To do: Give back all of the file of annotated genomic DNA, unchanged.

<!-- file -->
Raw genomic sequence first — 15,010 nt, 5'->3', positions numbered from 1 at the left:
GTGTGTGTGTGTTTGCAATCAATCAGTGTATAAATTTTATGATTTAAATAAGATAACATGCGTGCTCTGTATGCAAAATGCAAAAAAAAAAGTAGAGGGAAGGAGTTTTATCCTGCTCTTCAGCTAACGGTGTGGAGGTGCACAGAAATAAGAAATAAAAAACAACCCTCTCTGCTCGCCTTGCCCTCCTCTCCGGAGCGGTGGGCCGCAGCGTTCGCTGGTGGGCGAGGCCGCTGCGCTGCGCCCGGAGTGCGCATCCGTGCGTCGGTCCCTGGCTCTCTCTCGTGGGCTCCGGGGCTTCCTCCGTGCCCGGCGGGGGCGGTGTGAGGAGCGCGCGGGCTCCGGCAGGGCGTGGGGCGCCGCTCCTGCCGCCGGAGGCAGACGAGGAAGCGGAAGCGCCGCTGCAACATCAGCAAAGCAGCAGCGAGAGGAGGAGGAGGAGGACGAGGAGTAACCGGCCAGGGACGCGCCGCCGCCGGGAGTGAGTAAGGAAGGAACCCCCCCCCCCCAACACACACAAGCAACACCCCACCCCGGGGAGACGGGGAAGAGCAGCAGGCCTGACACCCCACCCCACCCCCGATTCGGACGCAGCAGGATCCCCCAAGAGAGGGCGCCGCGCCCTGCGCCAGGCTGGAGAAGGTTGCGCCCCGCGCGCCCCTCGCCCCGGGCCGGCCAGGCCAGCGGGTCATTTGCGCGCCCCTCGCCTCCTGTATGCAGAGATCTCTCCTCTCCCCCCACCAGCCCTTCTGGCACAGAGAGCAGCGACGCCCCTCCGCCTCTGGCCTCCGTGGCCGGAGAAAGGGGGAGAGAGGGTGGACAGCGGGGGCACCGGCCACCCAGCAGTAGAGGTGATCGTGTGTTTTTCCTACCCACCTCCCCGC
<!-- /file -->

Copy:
Raw genomic sequence first — 15,010 nt, 5'->3', positions numbered from 1 at the left:
GTGTGTGTGTGTTTGCAATCAATCAGTGTATAAATTTTATGATTTAAATAAGATAACATGCGTGCTCTGTATGCAAAATGCAAAAAAAAAAGTAGAGGGAAGGAGTTTTATCCTGCTCTTCAGCTAACGGTGTGGAGGTGCACAGAAATAAGAAATAAAAAACAACCCTCTCTGCTCGCCTTGCCCTCCTCTCCGGAGCGGTGGGCCGCAGCGTTCGCTGGTGGGCGAGGCCGCTGCGCTGCGCCCGGAGTGCGCATCCGTGCGTCGGTCCCTGGCTCTCTCTCGTGGGCTCCGGGGCTTCCTCCGTGCCCGGCGGGGGCGGTGTGAGGAGCGCGCGGGCTCCGGCAGGGCGTGGGGCGCCGCTCCTGCCGCCGGAGGCAGACGAGGAAGCGGAAGCGCCGCTGCAACATCAGCAAAGCAGCAGCGAGAGGAGGAGGAGGAGGACGAGGAGTAACCGGCCAGGGACGCGCCGCCGCCGGGAGTGAGTAAGGAAGGAACCCCCCCCCCCCAACACACACAAGCAACACCCCACCCCGGGGAGACGGGGAAGAGCAGCAGGCCTGACACCCCACCCCACCCCCGATTCGGACGCAGCAGGATCCCCCAAGAGAGGGCGCCGCGCCCTGCGCCAGGCTGGAGAAGGTTGCGCCCCGCGCGCCCCTCGCCCCGGGCCGGCCAGGCCAGCGGGTCATTTGCGCGCCCCTCGCCTCCTGTATGCAGAGATCTCTCCTCTCCCCCCACCAGCCCTTCTGGCACAGAGAGCAGCGACGCCCCTCCGCCTCTGGCCTCCGTGGCCGGAGAAAGGGGGAGAGAGGGTGGACAGCGGGGGCACCGGCCACCCAGCAGTAGAGGTGATCGTGTGTTTTTCCTACCCACCTCCCCGC